1914 to 1918, 'THE FIRST WORLD WAR'
Communications improved during the late 19th and early 20th century. The 'penny post' began in 1840 and a carrier service to and from Willingham is first noted in Kelly's 1856 directory. From the mid 1800s, newspapers carried news from other countries and in 1876 'wireless' broadcasts began. Villagers began to hear about injustices in other places, for example expansionist aggression in Europe. Some men were so strongly against this that they enlisted to fight. Others followed when compulsory conscription was introduced in 1916. Sadly, not all of them returned and the tragic roll of eleven local lives lost in this war, is recorded in St Helen's Church. Church magazines during this period record two sons from the Cook family being lost. Villagers held many supportive events, such as knitting socks, scarves and mittens and in August 1919 a big celebration to mark the end of this war was held.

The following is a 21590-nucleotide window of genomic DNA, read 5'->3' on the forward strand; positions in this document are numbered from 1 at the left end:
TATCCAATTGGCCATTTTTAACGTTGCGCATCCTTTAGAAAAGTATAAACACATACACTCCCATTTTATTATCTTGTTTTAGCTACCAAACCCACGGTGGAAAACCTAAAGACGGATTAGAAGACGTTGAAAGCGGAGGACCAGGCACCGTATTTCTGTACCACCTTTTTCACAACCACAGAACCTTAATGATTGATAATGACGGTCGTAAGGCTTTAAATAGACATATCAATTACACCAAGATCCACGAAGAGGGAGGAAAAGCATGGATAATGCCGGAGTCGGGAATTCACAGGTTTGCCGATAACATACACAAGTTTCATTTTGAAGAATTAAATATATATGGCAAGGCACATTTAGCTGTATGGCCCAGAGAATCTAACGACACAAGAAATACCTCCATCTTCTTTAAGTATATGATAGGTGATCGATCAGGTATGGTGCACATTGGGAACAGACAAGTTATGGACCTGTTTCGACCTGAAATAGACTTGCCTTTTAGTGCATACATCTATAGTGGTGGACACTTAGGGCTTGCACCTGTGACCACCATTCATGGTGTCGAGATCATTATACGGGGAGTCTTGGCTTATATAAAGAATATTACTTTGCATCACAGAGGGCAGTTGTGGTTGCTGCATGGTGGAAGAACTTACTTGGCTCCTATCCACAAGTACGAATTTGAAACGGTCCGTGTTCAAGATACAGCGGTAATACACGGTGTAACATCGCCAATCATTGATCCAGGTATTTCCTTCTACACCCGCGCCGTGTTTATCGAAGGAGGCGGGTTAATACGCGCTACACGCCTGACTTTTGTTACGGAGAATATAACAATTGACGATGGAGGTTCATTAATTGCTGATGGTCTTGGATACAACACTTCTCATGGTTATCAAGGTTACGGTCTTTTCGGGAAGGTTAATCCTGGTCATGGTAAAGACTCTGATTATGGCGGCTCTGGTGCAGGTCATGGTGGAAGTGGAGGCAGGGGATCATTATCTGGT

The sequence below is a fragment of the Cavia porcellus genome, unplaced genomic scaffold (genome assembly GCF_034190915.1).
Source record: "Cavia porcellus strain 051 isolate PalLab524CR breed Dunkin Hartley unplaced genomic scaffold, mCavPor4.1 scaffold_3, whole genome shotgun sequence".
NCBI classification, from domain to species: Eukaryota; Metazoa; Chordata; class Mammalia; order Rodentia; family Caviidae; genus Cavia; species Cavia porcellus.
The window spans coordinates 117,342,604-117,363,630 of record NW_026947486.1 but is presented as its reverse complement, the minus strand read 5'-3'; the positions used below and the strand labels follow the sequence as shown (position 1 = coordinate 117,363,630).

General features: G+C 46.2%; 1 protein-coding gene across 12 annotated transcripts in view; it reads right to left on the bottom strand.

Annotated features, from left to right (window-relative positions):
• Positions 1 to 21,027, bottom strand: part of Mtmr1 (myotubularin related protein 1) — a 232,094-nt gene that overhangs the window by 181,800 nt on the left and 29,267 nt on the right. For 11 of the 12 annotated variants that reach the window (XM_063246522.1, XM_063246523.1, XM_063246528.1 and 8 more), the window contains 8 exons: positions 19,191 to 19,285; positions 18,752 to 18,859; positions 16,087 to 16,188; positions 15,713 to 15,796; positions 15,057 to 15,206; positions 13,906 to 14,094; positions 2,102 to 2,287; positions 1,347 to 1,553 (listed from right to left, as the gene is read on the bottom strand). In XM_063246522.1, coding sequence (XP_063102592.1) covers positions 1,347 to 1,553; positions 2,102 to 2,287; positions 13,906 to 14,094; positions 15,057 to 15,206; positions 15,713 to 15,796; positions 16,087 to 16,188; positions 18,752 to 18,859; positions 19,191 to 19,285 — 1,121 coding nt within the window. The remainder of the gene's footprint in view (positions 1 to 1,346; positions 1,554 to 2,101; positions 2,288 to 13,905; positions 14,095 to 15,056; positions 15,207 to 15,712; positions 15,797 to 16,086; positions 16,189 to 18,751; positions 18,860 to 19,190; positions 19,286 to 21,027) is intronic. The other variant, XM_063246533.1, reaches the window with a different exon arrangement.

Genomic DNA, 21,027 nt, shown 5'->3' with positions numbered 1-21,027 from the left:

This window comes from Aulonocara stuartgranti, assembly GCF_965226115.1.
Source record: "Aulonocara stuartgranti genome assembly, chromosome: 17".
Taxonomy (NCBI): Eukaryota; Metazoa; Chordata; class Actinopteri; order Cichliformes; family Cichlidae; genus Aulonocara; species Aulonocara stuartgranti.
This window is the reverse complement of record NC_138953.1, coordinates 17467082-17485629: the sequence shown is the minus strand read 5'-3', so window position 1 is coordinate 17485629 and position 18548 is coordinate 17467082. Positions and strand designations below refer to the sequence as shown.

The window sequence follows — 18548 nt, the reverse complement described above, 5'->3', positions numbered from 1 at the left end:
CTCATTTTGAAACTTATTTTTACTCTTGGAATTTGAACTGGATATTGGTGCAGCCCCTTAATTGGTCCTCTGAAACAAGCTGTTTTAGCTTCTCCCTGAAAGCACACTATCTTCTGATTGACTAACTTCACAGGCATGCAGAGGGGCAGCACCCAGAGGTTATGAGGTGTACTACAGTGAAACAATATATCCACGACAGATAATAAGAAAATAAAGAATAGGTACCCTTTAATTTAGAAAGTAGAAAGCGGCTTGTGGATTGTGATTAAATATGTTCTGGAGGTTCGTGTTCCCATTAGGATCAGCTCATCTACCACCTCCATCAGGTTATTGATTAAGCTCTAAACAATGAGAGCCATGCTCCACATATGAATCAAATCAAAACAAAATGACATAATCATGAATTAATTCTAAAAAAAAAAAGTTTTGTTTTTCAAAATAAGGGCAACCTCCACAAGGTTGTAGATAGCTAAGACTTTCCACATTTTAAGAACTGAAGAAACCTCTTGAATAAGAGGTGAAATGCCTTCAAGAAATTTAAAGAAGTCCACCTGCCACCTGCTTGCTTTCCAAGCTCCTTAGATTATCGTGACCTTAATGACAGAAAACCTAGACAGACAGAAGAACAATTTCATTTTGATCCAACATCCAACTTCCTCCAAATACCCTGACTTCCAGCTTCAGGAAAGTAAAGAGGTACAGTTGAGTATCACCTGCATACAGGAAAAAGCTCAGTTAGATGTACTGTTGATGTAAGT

This is an excerpt from the Willingham Commemorative Booklet produced at the turn of the century. It can be downloaded HERE . . . . .
WILLINGHAM VILLAGE HALL
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Willingham by Stow, Lincolnshire